Buddhist Movie Night at PIMC: "Spring, Summer, Fall, Winter . . . and Spring" (Sat., 8/17/19, 6:30pm)

Please join us for another edition of Buddhist Movie Night at Portland Insight Meditation Community (PIMC). We'll be watching "Spring, Summer, Fall, Winter . . . and Spring" on Saturday, Aug. 17, 2019.  The screening will begin at 6:30pm.

This is a chance to come together as a community, enjoy Buddhist/mindfulness-themed cinema, and discuss how the material relates to our understanding of the Buddha and the Dharma.

Mikki and Alezah will be hosting the movie night and leading the discussion afterward. It will be a very mellow, low key affair. Please come, bring a snack to share if you like, and enjoy.

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DATE/TIME: Saturday, Aug. 17, 2019  /  6:30-9:00PM

LOCATION: PIMC, 6536 SE Duke St., Portland

SUGGESTED DONATION: $5/person (no one turned away for insufficient funds).

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Spring, Summer, Fall, Winter... and Spring (also known as Spring, Summer, Autumn, Winter... and Spring) is a 2003 South Korean film directed by Kim Ki-duk about a Buddhist monastery that floats on a lake in a pristine forest. The story is about the life of a Buddhist monk as he passes through the seasons of his life, from childhood to old age.
 

The film stars Su Oh-yeong, Kim Young-min, Seo Jae-kyung and Kim Jong-ho. The director himself appears as the man in the last stage of life. The film was released in the United States in 2004 by Sony Pictures Classics, in subtitle format.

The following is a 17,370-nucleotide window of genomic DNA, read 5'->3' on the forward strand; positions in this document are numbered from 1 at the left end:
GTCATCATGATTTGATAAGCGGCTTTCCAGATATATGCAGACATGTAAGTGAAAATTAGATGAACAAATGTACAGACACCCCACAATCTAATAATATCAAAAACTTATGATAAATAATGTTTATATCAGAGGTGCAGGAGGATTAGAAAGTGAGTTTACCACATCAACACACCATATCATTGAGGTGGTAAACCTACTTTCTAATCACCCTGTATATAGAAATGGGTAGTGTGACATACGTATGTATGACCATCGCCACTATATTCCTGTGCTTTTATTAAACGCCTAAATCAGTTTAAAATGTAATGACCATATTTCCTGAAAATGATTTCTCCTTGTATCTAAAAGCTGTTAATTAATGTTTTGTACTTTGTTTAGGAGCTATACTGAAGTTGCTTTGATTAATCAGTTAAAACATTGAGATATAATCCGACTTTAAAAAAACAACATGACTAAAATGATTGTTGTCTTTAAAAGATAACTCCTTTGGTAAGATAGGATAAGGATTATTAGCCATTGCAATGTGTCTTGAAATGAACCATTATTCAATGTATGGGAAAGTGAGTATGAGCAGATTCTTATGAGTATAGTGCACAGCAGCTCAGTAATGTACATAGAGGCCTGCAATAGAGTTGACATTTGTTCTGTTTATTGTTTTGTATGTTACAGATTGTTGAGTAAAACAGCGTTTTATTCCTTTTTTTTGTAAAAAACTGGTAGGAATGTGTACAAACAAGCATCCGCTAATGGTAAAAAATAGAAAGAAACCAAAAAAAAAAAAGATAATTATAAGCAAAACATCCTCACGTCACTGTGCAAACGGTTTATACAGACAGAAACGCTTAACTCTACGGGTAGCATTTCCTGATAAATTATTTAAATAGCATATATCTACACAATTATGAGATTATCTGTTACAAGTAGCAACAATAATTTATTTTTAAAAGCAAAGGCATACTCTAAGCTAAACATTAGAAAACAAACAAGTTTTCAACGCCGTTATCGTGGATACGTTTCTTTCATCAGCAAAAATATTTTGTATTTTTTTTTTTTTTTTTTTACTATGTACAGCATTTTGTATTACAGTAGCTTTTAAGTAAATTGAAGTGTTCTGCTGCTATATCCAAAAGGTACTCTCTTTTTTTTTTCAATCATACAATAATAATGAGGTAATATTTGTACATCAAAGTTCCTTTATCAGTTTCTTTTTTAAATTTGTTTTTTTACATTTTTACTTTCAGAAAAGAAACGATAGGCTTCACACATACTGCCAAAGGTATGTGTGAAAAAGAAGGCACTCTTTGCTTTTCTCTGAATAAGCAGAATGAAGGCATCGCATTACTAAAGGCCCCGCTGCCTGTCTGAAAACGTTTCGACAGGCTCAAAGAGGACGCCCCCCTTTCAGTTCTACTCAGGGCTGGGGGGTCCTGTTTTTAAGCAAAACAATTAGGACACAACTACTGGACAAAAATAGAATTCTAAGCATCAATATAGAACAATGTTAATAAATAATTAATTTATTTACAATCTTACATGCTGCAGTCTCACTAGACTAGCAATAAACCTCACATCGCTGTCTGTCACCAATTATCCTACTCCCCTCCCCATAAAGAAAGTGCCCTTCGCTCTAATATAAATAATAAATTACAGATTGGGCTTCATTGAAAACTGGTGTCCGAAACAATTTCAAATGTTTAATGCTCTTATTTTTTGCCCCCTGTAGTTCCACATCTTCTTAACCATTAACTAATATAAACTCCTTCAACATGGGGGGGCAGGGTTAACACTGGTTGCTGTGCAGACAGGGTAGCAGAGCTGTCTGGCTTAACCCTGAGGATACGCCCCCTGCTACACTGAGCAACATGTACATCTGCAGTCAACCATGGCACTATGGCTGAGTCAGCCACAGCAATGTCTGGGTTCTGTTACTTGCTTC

The film is divided into five segments (the titular seasons), each segment depicting a stage in the life of a novice Buddhist monk and his older teacher. The segments are roughly ten to twenty years apart, and the action of each takes place during the season of its title. The story unfolds rather simply, but the implications of the characters' actions are silently commented upon by the presence of Buddhist symbols and iconography.
 

Spring, Summer, Fall, Winter... and Spring was acclaimed by film critics, holding a 95% "Fresh" rating on review aggregator Rotten Tomatoes and an 85 out of 100 on Metacritic. Peter Rainer of New York praised the film's "tranquil beauty" and argued, "Kim exalts nature--life’s passage--without stooping to sentimentality. He sees the tooth and claw, and he sees the transcendence. Whether this is a Buddhist attribute, I cannot say, but the impression this movie leaves is profound: Here is an artist who sees things whole." James Berardinelli wrote that the film's pace "is deliberate, but there is too much richness in the movie's emotional tapestry for it to be considered dull or drawn-out. [...] The film raises questions about how we live our lives and how actions, like ripples in the waters of time, can have unexpected consequences years later." Berardinelli also stated that the "perfectly composed shots [amplified] an emotionally resonant story."

Roger Ebert included the film in his Great Movies list in 2009, writing, "The film it its beauty and serenity becomes seductive and fascinating. [...] There is little or no dialogue, no explanations, no speeches with messages. [Ki-duk] descends upon lives that have long since taken their form. If conflict comes, his characters will in some way bring it upon themselves, or within themselves. That causes us to pay closer attention."

In a 2016 international critics' poll conducted by BBC, Spring, Summer, Fall, Winter... and Spring was voted one of the 100 greatest motion pictures since 2000.


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Also be sure to join us for our other monthly Buddhist movie nights. Here's the schedule for 2019 (scheduled for the 3rd Saturday of the month):

Sept. 21:  American Beauty (1999 directed by: Sam Mendes)
Oct. 19:    Kung Fu Panda (2008 directed by: Mark Osborne & John Stevenson)
Nov. 16:   A Man Escaped (1956 directed by Robert Bresson)
Dec. 21:   Late Spring (1949 directed by: Yasujiro Ozu)